Reflections of a Zen Buddhist Nun (Korean Classics Library: Philosophy and Religion)

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9780824838782: Reflections of a Zen Buddhist Nun (Korean Classics Library: Philosophy and Religion)
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The life and work of Kim Iryŏp (1896–1971) bear witness to Korea’s encounter with modernity. A prolific writer, Iryŏp reflected on identity and existential loneliness in her poems, short stories, and autobiographical essays. As a pioneering feminist intellectual, she dedicated herself to gender issues and understanding the changing role of women in Korean society. As an influential Buddhist nun, she examined religious teachings and strove to interpret modern human existence through a religious world view. Originally published in Korea when Iryŏp was in her sixties, Reflections of a Zen Buddhist Nun (Ŏnŭ sudoin ŭi hoesang) makes available for the first time in English a rich, intimate, and unfailingly candid source of material with which to understand modern Korea, Korean women, and Korean Buddhism.

Throughout her writing, Iryŏp poses such questions as: How does one come to terms with one’s identity? What is the meaning of revolt and what are its limitations? How do we understand the different dimensions of love in the context of Buddhist teachings? What is Buddhist awakening? How do we attain it? How do we understand God and the relationship between good and evil? What is the meaning of religious practice in our time? We see through her thought and life experiences the co-existence of seemingly conflicting ideas and ideals―Christianity and Buddhism, sexual liberalism and religious celibacy, among others.

In Reflections of a Zen Buddhist Nun, Iryŏp challenges readers with her creative interpretations of Buddhist doctrine and her reflections on the meaning of Buddhist practice. In the process she offers insight into a time when the ideas and contributions of women to twentieth-century Korean society and intellectual life were just beginning to emerge from the shadows, where they had been obscured in the name of modernization and nation-building.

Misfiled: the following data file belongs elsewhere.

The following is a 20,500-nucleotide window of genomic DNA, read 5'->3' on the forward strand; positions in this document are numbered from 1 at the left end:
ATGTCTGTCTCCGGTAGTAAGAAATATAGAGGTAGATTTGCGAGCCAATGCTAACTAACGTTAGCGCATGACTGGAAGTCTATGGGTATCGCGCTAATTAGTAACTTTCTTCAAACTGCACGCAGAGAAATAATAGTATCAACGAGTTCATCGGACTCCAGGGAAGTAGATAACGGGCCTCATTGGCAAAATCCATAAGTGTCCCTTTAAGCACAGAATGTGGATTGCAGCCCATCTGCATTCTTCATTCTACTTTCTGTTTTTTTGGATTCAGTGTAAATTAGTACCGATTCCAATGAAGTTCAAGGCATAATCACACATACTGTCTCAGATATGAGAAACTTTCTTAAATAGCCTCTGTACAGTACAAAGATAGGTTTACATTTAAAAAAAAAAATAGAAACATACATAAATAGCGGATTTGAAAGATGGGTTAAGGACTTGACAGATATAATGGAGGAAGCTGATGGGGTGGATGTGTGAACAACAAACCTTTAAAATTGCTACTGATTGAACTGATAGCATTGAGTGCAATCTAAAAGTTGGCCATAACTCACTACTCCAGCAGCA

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About the Author:

Jin Y. Park is professor of Asian and comparative philosophy and religion and founding director of the Asian studies program at American University.

Excerpt. Reprinted by permission. All rights reserved.:

Translator’s Introduction

Kim Iryŏp, Her Life and Thought

Kim Iryŏp (1896–1971) was a writer, new woman, and Zen Buddhist nun whose life offers us a panorama of modern Korean society. Modernity as a global phenomenon has brought changes in the way people understand the world and create values. Rationality, secularism, freedom, equality, and civil society are some of modernity’s major characteristics. To understand modernity in East Asia, however, it is necessary to recognize that, along with these universal tenets, modernity brought with it a wholesale encounter with the West that transformed East Asian societies and their intellectual environments. The scale and nature of this transformation cannot be overemphasized. Kim Iryŏp’s life and writings bear witness
to the disruptive forces set loose when traditional and modern Korea collided.

There has been until recently limited scholarship on Kim Iryŏp. Early studies examine her writings in the context of the formation of modern Korean literature,1 or compare her with Higuchi Ichiyō (1872–1896), the most well-known female writer of the Meiji period (1868–1912) in Japan.2 Beginning in the late 1990s, along with the increased interest in modernity and gender in Korea, Kim Iryŏp’s activities as a new woman and her influence on the identity and life choices of women in modern Korea began to attract attention.3 Publications on modernity and gender in Korea almost always mention Kim Iryŏp, and the issues with which her name is associated are diverse, ranging from her views on the modernization of women’s clothing to female sexuality and chastity, marriage, divorce, women’s education, parenting, and the role of the journal New Women.4 The influence of Christianity on Iryŏp has also recently become a topic of research.5 Nevertheless, Kim Iryŏp as a Buddhist nun and her Buddhist writings have rarely been explored.6 On the surface Kim Iryŏp appears to have lived two distinct lives. During the 1920s she was a public figure, an exemplar of Korea’s new woman; from the mid-1930s until her death in 1971, she lived as a Buddhist nun, confining her activities primarily to the religious domain. The conclusion of some is that there was a bifurcation of Iryŏp’s life, the line of demarcation being her tonsure.7 Recent scholarship, however, has begun to see more continuity between the two periods of her life.8